I know that kind of thinking has carried over into other things like, I always cook a huge Thanksgiving dinner. So, I’ve mapped out the day of Thanksgiving, and when certain things have to go into the oven, because it’s the same– basically, the same meal every year, we change a few things up. But that way I don’t have to rethink backwards, okay, when does the turkey need to go in, when do all these different things have to be finished in order to all sit down, all 30 or so of us that typically have the big dinner together at a specific time that we’ve chosen for the day. So, I can just pull that out, extrapolate it to the time we’re going to eat the meal, I don’t have to rethink all of that. I’m finding that there are so many things like that in our lives. For me, just taking on one small singular thing at a time is helping me to decrease that overall sense of overwhelm.

 

Jill: I love that. Let me just ask you, first of all, what’s been the result? Just of the keys alone, what do you notice, changes, and what’s the ripple effect it has had on just getting out the door? 

 

Jen: That’s the thing that I’m finding so amazing is that, simply by having that routine simplified every time I leave the house and not having that frustration multiple times a day, potentially, it has improved my whole overall standard of living. [laughs] Even that one simple thing, it’s really amazing.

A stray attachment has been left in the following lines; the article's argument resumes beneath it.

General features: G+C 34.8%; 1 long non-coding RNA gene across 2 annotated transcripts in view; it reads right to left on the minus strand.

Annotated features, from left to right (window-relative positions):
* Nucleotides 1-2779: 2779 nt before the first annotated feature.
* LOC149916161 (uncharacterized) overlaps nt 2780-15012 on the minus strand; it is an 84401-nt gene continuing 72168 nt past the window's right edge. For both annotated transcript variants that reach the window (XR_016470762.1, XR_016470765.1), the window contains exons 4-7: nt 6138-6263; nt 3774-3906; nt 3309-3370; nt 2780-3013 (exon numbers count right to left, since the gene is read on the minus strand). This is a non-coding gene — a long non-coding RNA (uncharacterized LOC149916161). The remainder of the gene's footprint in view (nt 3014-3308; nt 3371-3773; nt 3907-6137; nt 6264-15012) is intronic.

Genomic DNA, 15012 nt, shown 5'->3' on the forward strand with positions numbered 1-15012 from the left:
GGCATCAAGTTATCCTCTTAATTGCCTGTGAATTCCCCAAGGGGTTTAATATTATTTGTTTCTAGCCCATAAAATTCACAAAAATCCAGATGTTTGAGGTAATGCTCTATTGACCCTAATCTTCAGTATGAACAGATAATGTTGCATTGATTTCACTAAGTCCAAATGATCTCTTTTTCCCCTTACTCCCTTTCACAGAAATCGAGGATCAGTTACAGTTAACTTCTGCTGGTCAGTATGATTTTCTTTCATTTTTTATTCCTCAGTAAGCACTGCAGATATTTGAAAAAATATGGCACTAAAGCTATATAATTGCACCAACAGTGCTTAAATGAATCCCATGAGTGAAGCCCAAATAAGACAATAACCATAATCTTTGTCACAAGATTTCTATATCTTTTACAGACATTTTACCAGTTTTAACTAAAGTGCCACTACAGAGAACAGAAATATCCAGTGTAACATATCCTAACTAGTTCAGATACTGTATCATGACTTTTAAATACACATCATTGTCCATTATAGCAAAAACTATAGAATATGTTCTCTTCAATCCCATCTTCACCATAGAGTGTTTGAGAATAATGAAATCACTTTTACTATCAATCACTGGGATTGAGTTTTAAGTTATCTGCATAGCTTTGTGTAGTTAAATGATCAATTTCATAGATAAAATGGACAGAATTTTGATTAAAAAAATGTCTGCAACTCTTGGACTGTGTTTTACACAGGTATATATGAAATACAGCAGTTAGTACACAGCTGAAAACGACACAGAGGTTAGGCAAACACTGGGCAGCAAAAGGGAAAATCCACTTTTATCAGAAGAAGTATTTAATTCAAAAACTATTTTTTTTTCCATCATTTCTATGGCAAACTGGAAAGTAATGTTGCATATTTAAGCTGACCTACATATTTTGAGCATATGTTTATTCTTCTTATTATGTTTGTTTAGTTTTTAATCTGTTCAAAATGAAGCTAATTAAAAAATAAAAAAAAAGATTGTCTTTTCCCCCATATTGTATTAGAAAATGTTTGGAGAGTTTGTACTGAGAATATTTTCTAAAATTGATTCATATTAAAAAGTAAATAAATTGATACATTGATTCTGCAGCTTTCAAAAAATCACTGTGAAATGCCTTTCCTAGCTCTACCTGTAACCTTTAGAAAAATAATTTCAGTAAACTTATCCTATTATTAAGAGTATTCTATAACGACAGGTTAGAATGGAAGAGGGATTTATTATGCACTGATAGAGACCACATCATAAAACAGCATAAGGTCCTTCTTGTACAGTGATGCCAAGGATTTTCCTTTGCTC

Jill: When we had this conversation, I got really excited about it because as you said, it’s kind of a symbol or a metaphor for something bigger I think. I don’t know if you can relate to this, but a lot of my physician clients have this general sense that life is so busy and overwhelming that they need to “big umbrella” get organized. And it’s just something that nags at them like an inadequacy that they need to take care of, and at the same time, the notion or task of getting organized kills really overwhelming, how to do that. The example you gave us, I think, is such an important reminder that getting organized happens one tiny step at a time really by taking a look at the area where there is you know, just kind of being that anthropologist in your own life, huh? Look at what the funny monkeys do every day, before they leave the house.

 

Jen: [laughs] 

 

Jen: Chasing after their keys and their tails. It’s like, “Oh, there’s an area that every single time I keep repeating what’s one ridiculously easy thing I can do to make a change there.” As we were talking about this, it came to mind, I’ve been talking to a physician client not too long ago, and he and his spouse divide up the family duties. He’s in charge of the money stuff and he was saying, it was so embarrassing, because many times he’s supposed to be the money guy, and when there was cash needed to go in on the class gift, or to pay the lawn person, or the babysitter, he never had cash, and then he would forget, or drive to get cash at the ATM, and forget his wallet, all those things that we humans do when we’re distracted, and busy, and overwhelmed. So, we talked about it and I said, “Well, why don’t you set a timer for 15 minutes and download the Venmo app,” which means you can pay somebody on the spot. Most people are accepting it these days including whoever is organizing the class gift or babysitter certainly are. It was such a simple solution.